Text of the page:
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Apartment Buying Top Tips

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| 08 Jun 2011, 06:17 AM Agree 0
With the recent surge in investors purchasing apartments for investment it could be a good time to view some of the more salient points to property investment via apartments as highlighted here by Investment Specialist Mark Hay.

Location – the ever important ingredient of sound property investment is always location. Both location of the actual project i.e. on a favorable street with an outlook, views or aspect will always ensure good growth with water or city views offering the greater premium whilst the aspect or location of the specific apartment within the complex should also be factored in. Location in regard to transport, entertainment and services etc should also be given consideration.

Security – regardless of the suburb security is now a strong consideration of any apartment purchase. Both security of the common area e.g. foyer, car parking and the specific apartment itself, is paramount for both rental and re-sale value. If purchasing a ground floor be extra attentive to security issues.

Quality of Finishes – Obviously the quality of finishes effects rental and re-sale figures but more specific for an investor is the upkeep of such finishes i.e. if the whole buildings façade is painted then the upkeep to repaint every 5 years or so can be quite high especially in Multi-Story complexes where access is by scaffolding. Likewise timber fences, lattice work, heavily landscaped gardens etc can also require upkeep whilst the internal condition of an apartment can also cause an economic burden – always look out for low maintenance finishes.

Points of Difference – Perth buyers and renters are becoming increasingly aware of the need for a point of difference. The design, finishes, colours, amenities, outlook, long-term rental etc can always be a point of difference that offers the edge to your investment over the rest of the market.

Amenities – The obvious commercial facilities such as swimming pools, saunas and gyms offer great attractions but equally important is access to smart wiring, dual phone lines, cable TV etc which are now becoming everyday requirements for both the rental and resale market. On the other side of the coin as an investor you need to confirm that the extra facilities and extra rental you can gain from the facilities is proportionate to the extra strata levies needed to supply and service such amenities.

Kitchens/Bathrooms – It’s not just owner-occupiers and it’s not just women – the majority of apartment dwellers still need kitchens to be stylish and completely functional. Whether you are purchasing at the bottom end of the market or top end, the kitchen still needs to be completely functional and is always a strong selling and renting point of any apartments. Bathrooms to a lesser degree also need to be functional for today’s living, stylish and roomy and not just an after thought. Laundries adjacent to the bathroom work well provided enough room is allowed for and the washer/dryer is discreetly screened with bi-fold doors.

Number in complex – This factor is not as important as previously seen. The general acceptance of large blocks of apartments, which are designed well, hold little downside to a much smaller complex. The bigger number the smaller the quarterly maintenance fees and the better the views as the building rises higher. the However the smaller the better.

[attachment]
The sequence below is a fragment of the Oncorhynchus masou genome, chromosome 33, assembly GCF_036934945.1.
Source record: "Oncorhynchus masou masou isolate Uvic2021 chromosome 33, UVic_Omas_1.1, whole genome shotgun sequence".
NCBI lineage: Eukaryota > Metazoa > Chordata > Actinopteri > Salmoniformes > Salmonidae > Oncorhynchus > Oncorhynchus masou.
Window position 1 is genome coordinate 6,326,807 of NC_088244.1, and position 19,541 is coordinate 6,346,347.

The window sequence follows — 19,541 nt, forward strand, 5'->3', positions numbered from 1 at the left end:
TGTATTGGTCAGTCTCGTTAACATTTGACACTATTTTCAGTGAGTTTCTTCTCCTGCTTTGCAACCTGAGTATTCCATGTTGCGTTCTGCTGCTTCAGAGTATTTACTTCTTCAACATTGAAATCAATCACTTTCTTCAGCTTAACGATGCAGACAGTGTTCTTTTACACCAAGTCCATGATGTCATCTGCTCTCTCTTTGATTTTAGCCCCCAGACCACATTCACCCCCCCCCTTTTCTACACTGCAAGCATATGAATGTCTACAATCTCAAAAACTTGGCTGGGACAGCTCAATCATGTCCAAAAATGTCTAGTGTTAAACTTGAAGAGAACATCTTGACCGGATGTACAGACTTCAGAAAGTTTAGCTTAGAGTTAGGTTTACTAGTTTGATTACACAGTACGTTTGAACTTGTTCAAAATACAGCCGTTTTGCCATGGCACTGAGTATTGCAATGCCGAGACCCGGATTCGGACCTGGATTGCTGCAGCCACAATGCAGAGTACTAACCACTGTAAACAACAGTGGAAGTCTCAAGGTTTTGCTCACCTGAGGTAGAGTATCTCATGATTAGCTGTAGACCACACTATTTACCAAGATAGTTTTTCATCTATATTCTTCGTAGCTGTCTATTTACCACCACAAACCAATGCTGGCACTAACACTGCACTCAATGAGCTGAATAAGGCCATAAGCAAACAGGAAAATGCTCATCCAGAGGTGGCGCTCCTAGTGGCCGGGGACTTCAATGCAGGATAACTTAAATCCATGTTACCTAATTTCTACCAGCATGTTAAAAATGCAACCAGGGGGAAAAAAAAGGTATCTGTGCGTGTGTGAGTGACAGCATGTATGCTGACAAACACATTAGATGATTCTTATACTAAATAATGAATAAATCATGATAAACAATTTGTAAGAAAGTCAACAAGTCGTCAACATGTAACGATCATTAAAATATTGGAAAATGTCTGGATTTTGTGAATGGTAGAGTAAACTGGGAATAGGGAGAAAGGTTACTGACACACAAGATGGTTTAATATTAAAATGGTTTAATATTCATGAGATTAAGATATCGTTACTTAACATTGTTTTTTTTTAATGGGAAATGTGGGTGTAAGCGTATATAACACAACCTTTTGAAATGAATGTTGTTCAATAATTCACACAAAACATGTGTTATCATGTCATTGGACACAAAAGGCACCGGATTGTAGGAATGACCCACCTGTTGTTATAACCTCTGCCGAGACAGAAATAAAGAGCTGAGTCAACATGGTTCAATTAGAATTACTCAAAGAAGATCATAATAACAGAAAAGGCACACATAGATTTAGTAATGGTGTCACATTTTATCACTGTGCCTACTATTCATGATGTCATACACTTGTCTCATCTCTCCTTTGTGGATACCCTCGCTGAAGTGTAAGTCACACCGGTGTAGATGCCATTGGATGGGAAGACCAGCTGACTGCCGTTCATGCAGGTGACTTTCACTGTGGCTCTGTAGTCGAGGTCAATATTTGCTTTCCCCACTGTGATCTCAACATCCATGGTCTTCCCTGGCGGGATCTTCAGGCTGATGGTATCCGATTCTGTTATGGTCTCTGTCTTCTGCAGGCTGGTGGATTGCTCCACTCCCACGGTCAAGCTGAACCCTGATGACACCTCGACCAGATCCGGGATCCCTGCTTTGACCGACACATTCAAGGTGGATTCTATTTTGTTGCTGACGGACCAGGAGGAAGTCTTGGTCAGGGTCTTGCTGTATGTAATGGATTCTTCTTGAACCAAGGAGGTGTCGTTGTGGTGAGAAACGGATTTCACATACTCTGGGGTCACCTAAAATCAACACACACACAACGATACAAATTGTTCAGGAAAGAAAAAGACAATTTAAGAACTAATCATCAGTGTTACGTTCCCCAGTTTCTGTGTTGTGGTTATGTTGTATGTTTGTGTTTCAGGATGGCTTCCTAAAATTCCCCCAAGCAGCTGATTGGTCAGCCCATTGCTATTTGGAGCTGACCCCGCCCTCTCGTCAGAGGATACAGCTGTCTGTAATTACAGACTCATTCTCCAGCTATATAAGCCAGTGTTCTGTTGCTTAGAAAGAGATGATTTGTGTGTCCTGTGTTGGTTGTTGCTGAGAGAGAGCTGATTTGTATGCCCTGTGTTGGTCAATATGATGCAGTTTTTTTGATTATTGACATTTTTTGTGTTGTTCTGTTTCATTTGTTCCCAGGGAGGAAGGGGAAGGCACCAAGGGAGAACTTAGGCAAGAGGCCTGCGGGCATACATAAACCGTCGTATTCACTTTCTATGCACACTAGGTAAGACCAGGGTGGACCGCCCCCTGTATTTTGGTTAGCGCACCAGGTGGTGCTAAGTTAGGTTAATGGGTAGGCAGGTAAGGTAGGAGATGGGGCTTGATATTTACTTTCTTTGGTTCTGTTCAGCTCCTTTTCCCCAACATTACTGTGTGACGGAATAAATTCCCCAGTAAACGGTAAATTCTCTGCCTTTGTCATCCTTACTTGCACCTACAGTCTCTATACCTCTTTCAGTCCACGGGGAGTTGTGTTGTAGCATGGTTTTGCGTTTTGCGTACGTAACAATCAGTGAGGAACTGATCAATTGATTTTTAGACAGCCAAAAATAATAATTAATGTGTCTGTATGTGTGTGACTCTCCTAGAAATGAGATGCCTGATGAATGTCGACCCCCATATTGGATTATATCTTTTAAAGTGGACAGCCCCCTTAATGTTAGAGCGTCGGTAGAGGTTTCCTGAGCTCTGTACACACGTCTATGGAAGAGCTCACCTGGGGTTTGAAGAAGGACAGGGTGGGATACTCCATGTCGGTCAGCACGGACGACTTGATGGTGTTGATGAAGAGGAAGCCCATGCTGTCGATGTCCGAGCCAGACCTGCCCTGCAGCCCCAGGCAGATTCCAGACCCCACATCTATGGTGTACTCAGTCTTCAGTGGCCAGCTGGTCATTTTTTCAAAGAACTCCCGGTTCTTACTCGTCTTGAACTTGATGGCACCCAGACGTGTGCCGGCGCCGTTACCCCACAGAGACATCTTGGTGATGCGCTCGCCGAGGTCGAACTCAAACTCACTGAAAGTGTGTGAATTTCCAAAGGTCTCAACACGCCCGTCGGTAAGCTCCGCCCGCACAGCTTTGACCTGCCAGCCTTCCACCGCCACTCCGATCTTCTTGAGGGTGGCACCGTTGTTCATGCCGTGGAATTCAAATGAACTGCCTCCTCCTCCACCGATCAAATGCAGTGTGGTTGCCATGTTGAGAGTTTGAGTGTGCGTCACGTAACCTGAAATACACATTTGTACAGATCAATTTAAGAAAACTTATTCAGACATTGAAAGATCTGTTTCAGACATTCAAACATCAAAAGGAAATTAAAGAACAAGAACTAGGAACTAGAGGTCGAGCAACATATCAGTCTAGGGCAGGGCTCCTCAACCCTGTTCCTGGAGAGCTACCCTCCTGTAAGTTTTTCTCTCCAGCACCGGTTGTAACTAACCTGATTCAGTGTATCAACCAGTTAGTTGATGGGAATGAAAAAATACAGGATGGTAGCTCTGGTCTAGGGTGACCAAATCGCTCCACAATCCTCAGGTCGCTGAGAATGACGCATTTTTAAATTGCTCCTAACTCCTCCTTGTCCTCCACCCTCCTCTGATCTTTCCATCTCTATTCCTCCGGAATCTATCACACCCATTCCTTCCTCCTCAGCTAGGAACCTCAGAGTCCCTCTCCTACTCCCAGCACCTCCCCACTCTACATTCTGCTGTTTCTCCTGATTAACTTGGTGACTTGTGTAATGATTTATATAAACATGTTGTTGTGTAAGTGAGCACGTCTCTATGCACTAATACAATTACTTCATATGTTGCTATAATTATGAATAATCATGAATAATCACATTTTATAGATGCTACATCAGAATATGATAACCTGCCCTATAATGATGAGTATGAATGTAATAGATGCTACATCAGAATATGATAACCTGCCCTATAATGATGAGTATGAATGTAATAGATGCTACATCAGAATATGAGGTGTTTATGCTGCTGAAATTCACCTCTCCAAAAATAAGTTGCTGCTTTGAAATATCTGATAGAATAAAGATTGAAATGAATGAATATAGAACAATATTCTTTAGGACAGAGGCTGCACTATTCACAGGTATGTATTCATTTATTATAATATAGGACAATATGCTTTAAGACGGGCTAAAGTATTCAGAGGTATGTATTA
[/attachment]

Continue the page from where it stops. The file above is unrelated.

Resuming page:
Balconies – With our West Australian lifestyle and our love affair with the ‘webber’ – generous sized balconies add good value to your investment, embraced even further if there is a great outlook from the balcony. The balcony should offer a good degree of privacy and some shelter from our sea breezes and midday sun.

Size – Investment apartments suffer less from the effects of the need for a bigger apartment and many inner city apartments have been designed with minimal but exciting functional use of space. The more compact apartments in the market, which have been well designed, rent for just as much as their larger cumbersome counterparts whilst the resale value is not a great discrepancy. Once you move to the penthouse style then of course size will have a greater determining factor.

Age – This element is quite important, a brand new apartment will offer the investor substantial tax benefits via deprecation whilst also potentially having less upkeep and being more in keeping with current trends to maximize rental return and resale figures. Whilst the latest designed buildings will be more likely to be smart wired, more energy efficient and more suitably designed for today’s modern and exciting standards.

Whilst these are a cross section of the most important elements for investment the leveling factor will always be price. The price of any particular apartment and the rental return will be a factor, which any investor will balance their view upon purchasing. It is advisable to give much greater attention to the capital growth factor then rental return as the impact of 1% extra capital growth over the life of an investment can be significant.
  • rogerp | 16 Jun 2011, 12:47 AM Agree 0
    Mark, great article and lots of useful info.
    Roger Perrett
    Manage My Apartment - Property Management
  • Elea | 18 Jul 2011, 04:57 AM Agree 0
    Hi PerthProperty,

    Thank you for sharing this useful tips. It is important that we know the most important elements in investing.

    All the best,

  • Eos Property | 06 Jan 2012, 11:18 PM Agree 0
    While the article mentioned a few good points it missed a couple of the biggies.